In order to do this, Kelsey and I sought the pedagogical expertise of Abby Broughton to help curate the sources for an undergraduate audience. As co-authors, we realized that we were wading into new territory by creating a digital primary source document reader, so we started soliciting the assistance of specialists in the fields of French studies, history, and Afro-diasporic studies to serve as peer-reviewers. This layer of the editing process initially gave us a great deal of attention because our work was associated with leading scholars in Haitian history like Carolyn Fick, David Geggus, Alyssa Goldstein Sepinwall, among others. However, as we are now in our third issue of translated documents, our site is helping to provide visibility for the emerging scholars on our Advisory Board like Manuel Covo, Erica Johnson, and Chelsea Stieber. Our site, thanks to initiatives like SX Archipelagos, has a certain status in the field of Digital Humanities, and we are trying to recognize the intellectual labor that our reviewers contribute to our work. This includes things such as circulating syllabi that feature A Colony in Crisis as well as formulating announcements for reviewers to send to their colleagues within their institutions. I think it’s worth asking how many DH projects never get off the ground, and for those that do, how long are they able to sustain their mission. As a DH project that has survived more than two years and four major site updates, I believe we have a mandate to advocate for better recognition of DH within the academy.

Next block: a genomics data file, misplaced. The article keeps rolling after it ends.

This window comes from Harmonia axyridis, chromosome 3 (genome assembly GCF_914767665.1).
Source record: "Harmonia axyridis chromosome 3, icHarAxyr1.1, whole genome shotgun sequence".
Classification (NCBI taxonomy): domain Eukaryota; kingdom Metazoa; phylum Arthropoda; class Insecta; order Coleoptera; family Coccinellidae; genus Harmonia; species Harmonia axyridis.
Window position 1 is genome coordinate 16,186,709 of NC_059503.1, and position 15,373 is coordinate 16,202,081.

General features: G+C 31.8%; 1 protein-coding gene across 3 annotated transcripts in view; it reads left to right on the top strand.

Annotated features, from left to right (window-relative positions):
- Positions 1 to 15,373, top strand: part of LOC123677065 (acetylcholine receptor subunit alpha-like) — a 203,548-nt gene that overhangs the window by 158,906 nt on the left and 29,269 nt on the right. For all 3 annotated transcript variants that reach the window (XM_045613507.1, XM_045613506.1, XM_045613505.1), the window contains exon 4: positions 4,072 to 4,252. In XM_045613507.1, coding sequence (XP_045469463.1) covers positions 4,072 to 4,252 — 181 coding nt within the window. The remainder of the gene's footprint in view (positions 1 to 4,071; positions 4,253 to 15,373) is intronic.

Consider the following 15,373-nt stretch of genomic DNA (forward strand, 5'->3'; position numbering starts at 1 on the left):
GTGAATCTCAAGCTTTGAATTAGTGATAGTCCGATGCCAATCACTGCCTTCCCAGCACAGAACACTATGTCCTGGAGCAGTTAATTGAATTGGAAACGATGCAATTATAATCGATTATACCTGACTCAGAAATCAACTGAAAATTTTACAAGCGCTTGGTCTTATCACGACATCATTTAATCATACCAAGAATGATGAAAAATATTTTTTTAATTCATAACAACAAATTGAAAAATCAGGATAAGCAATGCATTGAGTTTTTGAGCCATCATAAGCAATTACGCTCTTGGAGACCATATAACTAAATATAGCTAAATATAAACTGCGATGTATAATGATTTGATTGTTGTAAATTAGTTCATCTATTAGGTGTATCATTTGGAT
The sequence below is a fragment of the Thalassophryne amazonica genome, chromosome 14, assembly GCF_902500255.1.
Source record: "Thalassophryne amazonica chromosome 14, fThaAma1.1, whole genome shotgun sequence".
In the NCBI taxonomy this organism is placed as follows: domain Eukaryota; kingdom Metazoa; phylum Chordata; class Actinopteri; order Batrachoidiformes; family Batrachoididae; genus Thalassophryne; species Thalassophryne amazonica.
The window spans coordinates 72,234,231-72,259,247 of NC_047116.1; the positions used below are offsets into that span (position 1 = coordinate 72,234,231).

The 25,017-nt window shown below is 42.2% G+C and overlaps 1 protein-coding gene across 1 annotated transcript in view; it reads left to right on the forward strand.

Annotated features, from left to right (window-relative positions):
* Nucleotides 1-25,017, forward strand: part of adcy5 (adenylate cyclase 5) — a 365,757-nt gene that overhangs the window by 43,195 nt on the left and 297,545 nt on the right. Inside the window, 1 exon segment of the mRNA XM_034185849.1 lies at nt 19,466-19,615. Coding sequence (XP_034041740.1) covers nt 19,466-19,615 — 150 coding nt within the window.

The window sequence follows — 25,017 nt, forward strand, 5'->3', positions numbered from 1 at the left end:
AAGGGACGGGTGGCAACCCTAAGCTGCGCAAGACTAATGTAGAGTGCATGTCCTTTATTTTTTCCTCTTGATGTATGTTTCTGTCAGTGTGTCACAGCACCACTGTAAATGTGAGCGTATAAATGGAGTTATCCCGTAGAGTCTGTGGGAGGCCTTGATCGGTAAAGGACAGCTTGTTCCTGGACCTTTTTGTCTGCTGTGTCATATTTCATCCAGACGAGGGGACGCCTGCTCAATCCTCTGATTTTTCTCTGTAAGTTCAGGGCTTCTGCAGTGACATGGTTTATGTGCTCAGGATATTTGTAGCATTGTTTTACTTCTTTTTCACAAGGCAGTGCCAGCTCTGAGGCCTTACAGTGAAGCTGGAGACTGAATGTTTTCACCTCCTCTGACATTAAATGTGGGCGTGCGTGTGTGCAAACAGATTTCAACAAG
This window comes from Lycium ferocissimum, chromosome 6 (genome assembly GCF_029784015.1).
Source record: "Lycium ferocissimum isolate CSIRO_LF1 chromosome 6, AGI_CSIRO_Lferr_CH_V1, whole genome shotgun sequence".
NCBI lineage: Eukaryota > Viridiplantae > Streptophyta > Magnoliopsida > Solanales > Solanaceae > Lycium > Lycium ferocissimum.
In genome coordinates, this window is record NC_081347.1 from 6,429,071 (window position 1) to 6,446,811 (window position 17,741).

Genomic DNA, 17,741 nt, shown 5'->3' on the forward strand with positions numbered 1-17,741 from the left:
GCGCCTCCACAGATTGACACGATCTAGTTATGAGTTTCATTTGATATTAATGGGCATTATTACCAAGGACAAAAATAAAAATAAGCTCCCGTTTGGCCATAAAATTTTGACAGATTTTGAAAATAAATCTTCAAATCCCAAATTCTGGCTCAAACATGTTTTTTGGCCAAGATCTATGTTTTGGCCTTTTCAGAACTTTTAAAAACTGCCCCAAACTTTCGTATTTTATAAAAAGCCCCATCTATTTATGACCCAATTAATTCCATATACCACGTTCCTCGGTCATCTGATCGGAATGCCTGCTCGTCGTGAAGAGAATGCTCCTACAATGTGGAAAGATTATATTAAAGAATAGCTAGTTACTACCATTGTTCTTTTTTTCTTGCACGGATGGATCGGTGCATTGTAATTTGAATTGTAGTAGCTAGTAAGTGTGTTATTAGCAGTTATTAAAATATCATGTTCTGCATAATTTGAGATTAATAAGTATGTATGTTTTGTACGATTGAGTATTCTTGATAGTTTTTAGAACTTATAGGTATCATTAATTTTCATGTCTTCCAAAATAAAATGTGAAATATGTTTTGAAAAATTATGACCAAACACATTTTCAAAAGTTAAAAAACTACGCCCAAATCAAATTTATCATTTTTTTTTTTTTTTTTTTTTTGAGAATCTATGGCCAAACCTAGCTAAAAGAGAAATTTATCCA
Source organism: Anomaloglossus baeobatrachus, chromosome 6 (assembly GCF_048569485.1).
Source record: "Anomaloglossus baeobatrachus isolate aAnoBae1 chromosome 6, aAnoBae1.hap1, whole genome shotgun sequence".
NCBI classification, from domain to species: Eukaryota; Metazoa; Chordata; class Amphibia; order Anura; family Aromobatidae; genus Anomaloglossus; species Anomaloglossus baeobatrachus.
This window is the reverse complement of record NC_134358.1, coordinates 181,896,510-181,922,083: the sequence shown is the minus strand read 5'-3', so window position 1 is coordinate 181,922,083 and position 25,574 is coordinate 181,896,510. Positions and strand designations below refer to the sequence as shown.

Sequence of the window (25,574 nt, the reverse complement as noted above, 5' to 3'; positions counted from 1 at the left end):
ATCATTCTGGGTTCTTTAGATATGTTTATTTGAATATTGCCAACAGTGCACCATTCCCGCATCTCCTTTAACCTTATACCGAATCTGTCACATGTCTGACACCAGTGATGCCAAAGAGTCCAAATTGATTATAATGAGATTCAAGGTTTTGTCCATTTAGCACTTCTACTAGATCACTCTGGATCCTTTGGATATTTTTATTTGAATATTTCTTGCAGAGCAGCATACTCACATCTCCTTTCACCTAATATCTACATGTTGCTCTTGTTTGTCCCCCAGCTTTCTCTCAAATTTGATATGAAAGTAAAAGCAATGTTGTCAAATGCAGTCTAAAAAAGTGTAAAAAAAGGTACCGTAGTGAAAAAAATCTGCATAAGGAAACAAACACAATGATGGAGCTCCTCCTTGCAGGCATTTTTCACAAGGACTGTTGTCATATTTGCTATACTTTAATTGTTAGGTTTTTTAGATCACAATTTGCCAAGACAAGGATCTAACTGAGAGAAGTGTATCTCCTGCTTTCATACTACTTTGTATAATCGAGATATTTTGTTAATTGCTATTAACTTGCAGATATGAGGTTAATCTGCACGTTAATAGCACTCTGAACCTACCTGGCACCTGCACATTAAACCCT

Byrd: As you explain on the website, a major goal of Colony is to make underutilized primary sources more accessible and relatable. To this point, how have scholars made use of Colony, particularly Issue 1.0 and Issue 2.0?
Dize: As of now, we know that Colony figures prominently into many course library guides in Latin American and Caribbean studies, French history, French studies, and other subjects. One particular use case that we highlight and feature on our website is the Background Note project that Sarah Benharrech helped us create in her course on riots and revolution in during the 18th century. For this project, students had to write a 250-350 word encyclopedic note for a person, place, or social demographic group featured on Colony. We went directly into Benharrech’s class and taught her students how to interpret primary sources and how to use digital tools to curate historical documents. Through this intervention, students were able to engage in transnational and Transcolonial discussions of revolution and revolt that are so frequently occluded in the French language classroom due to a lack of materials.
Byrd: You and your collaborators just released Issue 3.0, an issue that highlights “pressing concerns about the kind of knowledge about life under slavery that can be gleaned from the colonial archive.” This seems to represent a change in focus from the first two installments. Could you talk about this shift and what this issue hopes to illustrate that perhaps the previous ones did not?